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Alkabo School

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1934, Edwin W. Molander. 100th St. NW at 149th Ave. NW

The Alkabo School is an important building, reflecting the historical significance of public school education in rural communities on the northern Great Plains. The distinctive architectural style and innovations in technology elevate this WPA-funded building far above a typical one-room school. The school’s design is influenced by the then-popular Colonial Revival. Centered between the eaves brackets of a split pediment, the gabled entrance pavilion is ornamented with wide pilasters and a decorative roundel detailed in wood trim. A cupola bell tower caps the intersection between the pavilion entrance and main body of the school.

In terms of functionality and mechanical services, this three-room school was sophisticated for a school in a remote rural location during the 1930s. The school was the envy of surrounding school districts for its many facilities. On the lower level is a gymnasium/auditorium with a raised stage at one end. A wide flight of stairs leads from the vestibule to the upper-story classrooms. One end was the “little room” that accommodated grades 1 through 4, with high windows on the east wall, and at the other end was the classroom known as the “big room,” which served grades 5 through 8. The classroom that accommodated high school students was between the two elementary classrooms. The school’s furnace room contains two coal-fired furnaces, coal bins, holding tanks for the chemical toilets, and a gas-operated light plant that provided electricity for evening activities. The school, which closed in 1963, has been maintained together with original classroom furnishings.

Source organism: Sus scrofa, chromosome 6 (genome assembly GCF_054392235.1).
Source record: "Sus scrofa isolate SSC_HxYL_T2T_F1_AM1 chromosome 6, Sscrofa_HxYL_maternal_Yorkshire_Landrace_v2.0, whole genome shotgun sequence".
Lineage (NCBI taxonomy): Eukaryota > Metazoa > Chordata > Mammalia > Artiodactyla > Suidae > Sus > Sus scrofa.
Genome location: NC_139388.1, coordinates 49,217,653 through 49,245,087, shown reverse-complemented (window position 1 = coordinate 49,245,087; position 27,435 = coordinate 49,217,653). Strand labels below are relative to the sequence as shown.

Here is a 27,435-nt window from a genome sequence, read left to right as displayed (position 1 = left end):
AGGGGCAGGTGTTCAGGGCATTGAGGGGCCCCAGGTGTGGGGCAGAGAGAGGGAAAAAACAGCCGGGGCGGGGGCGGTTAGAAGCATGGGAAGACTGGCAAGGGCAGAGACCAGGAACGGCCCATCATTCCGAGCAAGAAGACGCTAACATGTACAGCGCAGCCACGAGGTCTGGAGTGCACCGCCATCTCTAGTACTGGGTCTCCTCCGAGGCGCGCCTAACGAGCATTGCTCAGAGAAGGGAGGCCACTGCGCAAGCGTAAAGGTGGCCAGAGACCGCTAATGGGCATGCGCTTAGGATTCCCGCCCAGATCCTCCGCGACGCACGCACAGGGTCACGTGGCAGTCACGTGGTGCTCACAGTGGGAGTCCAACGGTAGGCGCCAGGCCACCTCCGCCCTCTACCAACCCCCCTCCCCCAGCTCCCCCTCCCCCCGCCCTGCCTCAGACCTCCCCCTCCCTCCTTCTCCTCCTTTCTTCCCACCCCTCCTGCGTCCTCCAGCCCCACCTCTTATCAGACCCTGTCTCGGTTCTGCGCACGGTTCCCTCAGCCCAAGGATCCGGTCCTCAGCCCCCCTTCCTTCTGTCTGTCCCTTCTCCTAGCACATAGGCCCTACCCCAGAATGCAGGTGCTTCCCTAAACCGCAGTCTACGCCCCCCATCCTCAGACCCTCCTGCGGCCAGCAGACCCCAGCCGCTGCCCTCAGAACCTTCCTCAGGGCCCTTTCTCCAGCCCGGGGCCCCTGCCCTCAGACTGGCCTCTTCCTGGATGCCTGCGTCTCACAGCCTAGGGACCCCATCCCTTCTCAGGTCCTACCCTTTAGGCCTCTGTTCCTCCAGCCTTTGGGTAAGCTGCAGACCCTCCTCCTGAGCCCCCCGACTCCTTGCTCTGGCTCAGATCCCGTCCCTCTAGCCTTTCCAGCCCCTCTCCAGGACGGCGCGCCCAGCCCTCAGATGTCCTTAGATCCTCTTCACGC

Writing Credits

Author: 
Steve C. Martens and Ronald H. L. M. Ramsay
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Citation

Steve C. Martens and Ronald H. L. M. Ramsay, "Alkabo School", [Grenora, North Dakota], SAH Archipedia, eds. Gabrielle Esperdy and Karen Kingsley, Charlottesville: UVaP, 2012—, http://sah-archipedia.org/buildings/ND-01-DV4.

Print Source

Cover: Buildings of North Dakota

Buildings of North Dakota, Steve C. Martens and Ronald H. L. M. Ramsay. Charlottesville: University of Virginia Press, 2015, 146-147.

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